It could backfire, depending on how much of the audit is public. If a lot is, and it gets a lot of coverage, it’s good, it will implicate Conservative and Liberal senators at least equally at worst (though there are more conservative senators being investigated) so the fact that Trudeau booted them from caucus when Harper kept them in his fold makes for good narrative. If a lot of it is NOT public, and does not get discussed in the media, then it could be bad, the CPC spin machine can capitalize on what people DONT know, and ask the question what he’s hiding over and over.

    I think the former is more likely, so it’s probably good for headlines. As has been pointed out, the report probably IS brutal.

  17. Joel Parkes says:

    The clarity of this move is what I find most appealing. It’s very nice to see a party leader make such a decision.

    • Lance says:

      Really? Under the LPC’s constitution, senators are considered members of the national caucus and enjoy a number of special privileges, including being automatically entitled to attend Liberal conventions and having an equal say with elected MPs in choosing interim leaders. These were loyal people that ran national election campaigns, overseen various Liberal party headquarters, served previous prime ministers, given up holidays, weekends, and YEARS, the whole nine yards. Then……………BOOOOM!!!!

      Now that’s all gone. Some of these senators apparently had no idea what was happening up until it actually happened.

      What a piss poor way to treat your own people. Wow.

      • Lance says:

        My apologies for forgetting forgot to source some things I mentioned in that post

        “Under the LPC’s constitution, senators are considered members of the national caucus and enjoy a number of special privileges, including being automatically entitled to attend Liberal conventions and having an equal say with elected MPs in choosing interim leaders.”


        “…..run national election campaigns, overseen Liberal party headquarters, served previous prime ministers…..”

        Credit to – http://www.newstalk650.com/content/trudeau-boots-senators-liberal-caucus

    • Matt says:

      What clarity?

      What happens to those Senators staff? What happens to their budgets? How is this possible AND constitutional now, when Trudeau said it was impossible and unconstitutional back when the NDP proposed it it October? Lots of questions unanswered

  18. Kelly says:

    I like it. All politics is short-term politics, now. Harper trip to Israel? There was one? Who cares…? the words Harper and Senate and scandal are back in the news. Along with Trudeau, reform, non-partisan.

    I dare the leftovers in the Senate to stonewall any future government until they get there through an honest process. Trudeau just cut off the senate’s balls.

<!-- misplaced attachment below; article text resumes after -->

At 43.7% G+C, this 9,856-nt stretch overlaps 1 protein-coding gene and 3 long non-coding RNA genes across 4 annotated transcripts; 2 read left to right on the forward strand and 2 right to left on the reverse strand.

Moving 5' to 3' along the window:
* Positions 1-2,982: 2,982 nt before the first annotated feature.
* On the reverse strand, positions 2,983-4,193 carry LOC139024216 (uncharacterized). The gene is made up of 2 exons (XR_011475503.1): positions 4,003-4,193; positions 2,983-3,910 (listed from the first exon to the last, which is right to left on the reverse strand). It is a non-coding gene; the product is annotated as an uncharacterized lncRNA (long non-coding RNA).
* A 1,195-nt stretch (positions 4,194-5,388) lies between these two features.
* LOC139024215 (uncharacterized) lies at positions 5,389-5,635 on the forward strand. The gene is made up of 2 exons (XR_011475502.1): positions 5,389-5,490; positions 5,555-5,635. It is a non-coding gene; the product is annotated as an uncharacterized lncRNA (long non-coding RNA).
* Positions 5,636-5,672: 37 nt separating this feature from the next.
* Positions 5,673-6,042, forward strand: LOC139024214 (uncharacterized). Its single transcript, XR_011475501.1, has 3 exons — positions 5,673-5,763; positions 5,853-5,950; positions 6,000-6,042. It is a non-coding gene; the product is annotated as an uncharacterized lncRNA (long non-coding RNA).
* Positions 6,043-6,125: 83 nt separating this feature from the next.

19. William says:

    Pretty clear on its face that it’s a tactical move but it will resonate with us common folk.

    If he’s ever PM and needs them to fall in line, you speak to the voters about how important it is for non elected senators to do what’s best for the country.

    But he has Harper behind an 8 ball here exactly when Harper thinks he’s done with talk of the Senate.

    Score one for Trudeau on this.

    • Kelly says:

      Exactly. The public has had it with parties. They vote for leaders now. They don’t seem to like Harper and Mulcair that much anymore. I think they like Trudeau even more, now.

  20. David Harvey says:

    How can Trudeau unilaterally do this? Caucus is defined in the LPC constitution:

    ““Caucus” means those members of the Party who are members of the House of Commons or the Senate of Canada.”

    Doesn’t this require an amendment? Has anybody from Trudeau’s camp explained how they think they get around this? Or didn’t they bother to think about it?

  21. Matt says:

    The, I guess “former” Liberal Senate leader has confirmed to CBC they will be calling themselves the LIBERAL SENATE CAUCUS and the party whip will still be in place.

    So, how exactly are they now independents?

    And how does this equal Senate reform when the senators will still be appointed? Trudeau can claim his appointees will be “non partisan” but someone gives you a cushy job for life, they are going to expect you to play ball with them.

  22. Paul Brennan says:

    wow ..very disloyal to his own troops ..this will be good for Mulcair ….

    maybe they are all looking poor in the report .. me thinks the upper chamber may be full of issues beyond what we have seen … and for years and years .. right now it looks bad on every senator …there seemed to be some very conscientious and dedicated people in there ..

  23. Al in Cranbrook says:

    If I’m Harper…

    I congratulate him for breaking a gridlock, and match him.

    An independent senate truly becomes a chamber of second sober thought.

    • smelter rat says:

      Stop the presses!!! Al and I agree on something!

    • Matt says:

      Except the Conservatives did what they said they were going to do on the gun file. End the long gun registry.

      The Conservative Party of Canada has never had any other gun control policies. The Reform Party and the Alliance had policy to rewrite C-68 aka the Firearms Act, and even Harper himself as a member of those parties supported that. But it has never been Conservative Party of Canada policy.

  24. james Smith says:

    The senate as an issue is nothing the present PM wants. On the “short term front” it keeps the Senate as a ligit issue until the AG report or the RCMP starts the perp walk.

  25. Lance says:

    Talking to some people today who said that they like the idea of a fully independent senate divorced from political parties in it’s entirety. I have to admit that the idea has some appeal.